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-   -   Anti-lemons? (http://glocktalk.com/forums/showthread.php?t=1453747)

Boats 11-18-2012 13:14

Anti-lemons?
 
We've all heard the expression, "Every maker puts out a lemon once in awhile," or something similar.

This seems to be true. There have been tales of individual pistols and other firearms that had "gremlins" that even the factory couldn't solve, to the point of replacing the gun.

But does the opposite end of the spectrum also exist? Is it possible that despite "all being made the same," that a pistol could come off the line with a happy convergence of parts that work so well together that the rare pistol far exceeds the norm for the model, particularly for accuracy?

I find myself asking this because a $400 pistol, a 9mm Beretta PX4F, is the most accurate handgun I have ever owned. That covers some 60 "duty caliber" handguns I have had pass through my hands, from high end 1911s, to a HK USP, to a SIG P226, and others that cost hundreds, or even a grand, more than this eerily accurate Beretta.

I have even had about a dozen friends shoot it over the last three years who agree that it is rather uncanny how easy it is to make tight groups with it.

It's only supposed to be "combat accurate," coming with no guarantee of doing great things down range, it just does. It also outshoots a PX4 Constant I have in the same caliber, which is identical in its lockup details, but has a slightly different trigger feel.

So, do you believe the "anti-lemon" exists and sometimes, a lucky buyer gets way more than he or she bargained for?

countrygun 11-18-2012 13:31

As the painting instructor on PBS used to say "Happy little accidents"

I suspect, just a hunch, that occasionally it may also be a case of bumping into the right load or ammo with rifles. In my collection I have a couple of older rifles, that were never though of as particularly accurate, that both turned in back-to back (I HAD to shoot second groups) sub 1" groups with factory ammo when I was just trying to see if they had a bullet weight preference.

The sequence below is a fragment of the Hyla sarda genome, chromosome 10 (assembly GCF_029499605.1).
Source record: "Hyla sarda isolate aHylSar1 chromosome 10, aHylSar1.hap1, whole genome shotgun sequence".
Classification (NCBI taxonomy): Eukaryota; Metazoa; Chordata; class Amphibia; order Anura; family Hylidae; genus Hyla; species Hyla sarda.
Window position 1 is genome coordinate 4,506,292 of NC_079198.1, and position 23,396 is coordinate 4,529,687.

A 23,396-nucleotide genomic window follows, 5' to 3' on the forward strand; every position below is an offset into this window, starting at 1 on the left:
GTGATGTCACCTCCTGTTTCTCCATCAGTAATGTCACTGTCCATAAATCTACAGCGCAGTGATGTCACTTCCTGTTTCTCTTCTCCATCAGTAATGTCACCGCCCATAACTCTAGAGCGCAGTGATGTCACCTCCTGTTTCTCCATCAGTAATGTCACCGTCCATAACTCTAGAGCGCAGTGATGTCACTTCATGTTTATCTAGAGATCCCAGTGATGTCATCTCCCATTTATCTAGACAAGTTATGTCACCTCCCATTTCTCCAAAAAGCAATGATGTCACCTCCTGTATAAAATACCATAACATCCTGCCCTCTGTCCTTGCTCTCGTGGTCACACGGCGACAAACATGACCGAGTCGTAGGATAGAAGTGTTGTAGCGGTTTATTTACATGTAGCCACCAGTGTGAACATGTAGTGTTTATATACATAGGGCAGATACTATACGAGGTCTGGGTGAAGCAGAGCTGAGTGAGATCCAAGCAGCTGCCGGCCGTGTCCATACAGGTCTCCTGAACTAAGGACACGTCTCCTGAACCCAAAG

I still will not discuss the groups I got, repeatedly, with my SOCOM16 @ 100 yds with HTM "Tactical" loads. I think the shorter barrel and the slight changes to the gas system helped my particular assembly of parts, as it were,

I have found a couple of accurate guns in brands that are bashed but I just think the bashing was undeserved, not that mine are anything rare.

RWBlue 11-18-2012 21:10

http://i301.photobucket.com/albums/n...ersion45LC.jpg
This is my 1858 conversion revolver with some old 45LC ammo I had. Best group I had all day.

1gewehr 11-19-2012 10:00

I once had a Jennings J-22 that worked flawlessly. It amazed everyone who saw it. Finally, after several thousand rounds, it decided it was done, and started to fall apart.

Bruce M 11-19-2012 10:54

If accuracy is a product of exacting tolerances it would stand to reason that in a process that allows a wider range of tolerances statistically there should be some guns that have tolerances on several parts that are all close to whatever is the perfect set of tolerances.

poodleplumber 11-19-2012 13:56

What BruceM says makes a lot of sense.

I once owned an Arminius revolver that was extremely accurate. It was so long ago that I'm not even sure I am spelling it right, but that was a really inexpensive handgun that just came together right for whatever reason.

Good reports on the Beretta PX4 line are pretty common. Yours may be above the cut, but my daughter has one that is very impressive and easy to shoot well, and lots of other people say similar things.

jimNeb 11-19-2012 17:38

Quote:

Originally Posted by poodleplumber (Post 19648327)
What BruceM says makes a lot of sense.

I once owned an Arminius revolver that was extremely accurate. It was so long ago that I'm not even sure I am spelling it right, but that was a really inexpensive handgun that just came together right for whatever reason.

Good reports on the Beretta PX4 line are pretty common. Yours may be above the cut, but my daughter has one that is very impressive and easy to shoot well, and lots of other people say similar things.